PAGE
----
There’s something about spring that makes us want to get active. Whether it’s the fresh air or the looming threat of having to wear shorts in public, many Ottawans choose this time of year to dust off their fitness routines.
And there are few better activities to take up than running. Aside from the city’s growing population of runners that will ensure you’re in good company, Ottawa is host to several world-class running events that draw participants from all over the world.
Seasoned runners have a laundry list of reasons why this sport is so popular. For starters, “it’s the cheapest sport in the world,” says Phil Marsh, an Ottawa-based regional manager for the Running Room, a local coach and blogger for the Canada Army Run website.
“All you need is a pair of shoes. It’s only when you add goodies like GPS and heartrate monitors or fancy clothes that things get expensive. You can make it as simple or as complicated as you want.”
“Running is perhaps the most accessible and time-effective fitness activity,” adds Run Ottawa president and race organizer for Tamarack Ottawa Race Weekend, John Halvorsen. “The ‘gym’ is outside, so you can literally do it anywhere and anytime, which makes it easy to fit into a busy family schedule.”
Running is also effective, Halvorsen says, and a 30-minute workout three times a week is an attainable goal for many.
“The cool thing about the sport is that as a runner, you can run in the same race as the fastest runners in the world,” says Marsh. “You may be way behind them, but you don’t need to be rich or have an exclusive country club membership. It’s social and a healthy community to be a part of.”
When beginning a running routine, the key is to start easy, by ramping up your walking and gradually building up to running. “Most beginners tend to start off too hard and get discouraged by needing to slow down,” Halvorsen says.
Halvorsen suggests setting a target of going out for 30 minutes. Start by walking, alternate between running and walking and only walk up and down hills, which is easier on the joints.
As for where to run, the possibilities in this city are endless.
“There are so many pathways in Ottawa,” says Marsh. “There’s the Arboretum, NCC pathways, the (Rideau) Canal and then there’s Gatineau Park. You can do it solo or socially with friends or a run club.”
Marsh started running as a child – “my dad and I sprinted down the main street to go to the store,” he remembers fondly – but these days, he jokes that running is a way “to keep my pants fitting.”
In addition to being a healthy habit for adults, it sets a good example for children, he says.
Kids of runners grow up around the sport, said Marsh, who sees little ones being pushed in strollers and hanging out at the track. “They see their parents going out for a run and it makes them want to be active.”
A busy parent himself, Halvorsen says the trick is to build it into your work and family schedule.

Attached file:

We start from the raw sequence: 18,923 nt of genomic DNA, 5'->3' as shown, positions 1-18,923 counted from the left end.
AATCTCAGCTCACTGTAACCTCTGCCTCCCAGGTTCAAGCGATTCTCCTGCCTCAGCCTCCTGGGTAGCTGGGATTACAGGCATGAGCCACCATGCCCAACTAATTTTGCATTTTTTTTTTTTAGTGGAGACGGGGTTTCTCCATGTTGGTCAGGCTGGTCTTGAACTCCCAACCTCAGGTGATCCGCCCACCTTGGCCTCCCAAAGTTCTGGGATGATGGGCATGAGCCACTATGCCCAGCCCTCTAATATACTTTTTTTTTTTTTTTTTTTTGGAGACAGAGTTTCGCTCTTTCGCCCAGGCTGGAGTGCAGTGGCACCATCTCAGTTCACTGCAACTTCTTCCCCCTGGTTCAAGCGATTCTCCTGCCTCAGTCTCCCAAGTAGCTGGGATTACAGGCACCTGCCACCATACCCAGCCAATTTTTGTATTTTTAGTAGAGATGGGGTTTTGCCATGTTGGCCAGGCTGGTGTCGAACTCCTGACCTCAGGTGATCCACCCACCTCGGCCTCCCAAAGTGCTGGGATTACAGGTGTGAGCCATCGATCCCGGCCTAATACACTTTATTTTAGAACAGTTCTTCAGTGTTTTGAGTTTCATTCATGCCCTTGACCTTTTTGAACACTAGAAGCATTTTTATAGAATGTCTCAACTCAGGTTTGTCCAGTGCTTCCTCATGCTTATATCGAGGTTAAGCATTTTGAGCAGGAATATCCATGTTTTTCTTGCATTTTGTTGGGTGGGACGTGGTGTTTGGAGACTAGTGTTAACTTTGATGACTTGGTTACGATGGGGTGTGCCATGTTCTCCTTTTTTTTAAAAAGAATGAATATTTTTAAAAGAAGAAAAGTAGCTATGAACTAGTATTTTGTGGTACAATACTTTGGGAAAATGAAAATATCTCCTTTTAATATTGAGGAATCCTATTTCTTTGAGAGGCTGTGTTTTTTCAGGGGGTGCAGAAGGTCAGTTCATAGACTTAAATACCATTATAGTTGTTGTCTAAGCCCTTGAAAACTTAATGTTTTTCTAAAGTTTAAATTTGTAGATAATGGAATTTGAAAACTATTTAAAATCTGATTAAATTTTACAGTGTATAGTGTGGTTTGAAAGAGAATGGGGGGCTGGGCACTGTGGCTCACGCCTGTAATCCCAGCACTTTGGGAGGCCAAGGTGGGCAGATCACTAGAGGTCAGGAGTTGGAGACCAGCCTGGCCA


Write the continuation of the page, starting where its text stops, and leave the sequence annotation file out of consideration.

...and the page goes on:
He suggests finding a running partner or group at work that runs on their lunch hour, or ending the workday with a run home, where a shower conveniently awaits. “The key is to plan ahead and have your shoes and clothing with you as well as a change of clothes to get into after so you stay dry,” he said.
Anything new can be daunting, but running doesn’t have to be. Gone are the days when there was a runner archetype, Marsh says. The running groups he volunteers with have people of all ages and professions, and of all shapes and sizes. “People look at runners and think, ‘I look like that. I can run too.’”
Sometime later, Marsh sees many of these same runners go on to do other activities, like triathlon and obstacle races.
“Running is a great gateway activity,” he says. “You feel like you can do anything.”
The experts weigh in: How to fit running into your schedule
If you work long hours and get home after dark
“Incorporate it into your workday,” said Marsh. “Run to or from work, or during your lunch. Have a change of clothes ready. Even if you can find 25 or 30 minutes, get out.”
If you have the budget and the space, consider buying a treadmill, which can be a solution if you simply don’t want to go outside, says Halvorsen. “If you do get out, planning your route to residential streets and sidewalks is much safer.”
If you want to get fit again after baby
First, clear it with your doctor, cautions Marsh, as the hips or abdominal muscles can separate after pregnancy. “Don’t rush it. Get easy runs in and if you’re on leave, just squeeze it in when you can.”
Once the baby is old enough, parents can make him or her part of the running routine, Halvorsen says. “With all the great running strollers available, the baby can enjoy a nap while you are getting exercise.”
If you have young children
“Most kids can certainly run or walk 30 minutes,” says Halvorsen. “When my kids were young we made our outside time a run/walk in a park, which has great terrain for getting fit and interesting things to see and experience. Make stops part of the routine. For example, stop at a lookout for treats. Explore getting fit together.”
If the kids are involved in sports of their own, Marsh suggests using that time to squeeze in your own workout. “You don’t need to sit in the bleachers for an hour with a coffee,” says Marsh. “Go for a run or a walk, or bring a mat and do some yoga. Instead of looking at the kids’ lessons as a time barrier, use it as an opportunity to get your own workout in.”
Free training plans
Marsh recommends checking out free training plans at http://armyrun.ca/race-weekend/running-room-training-guides/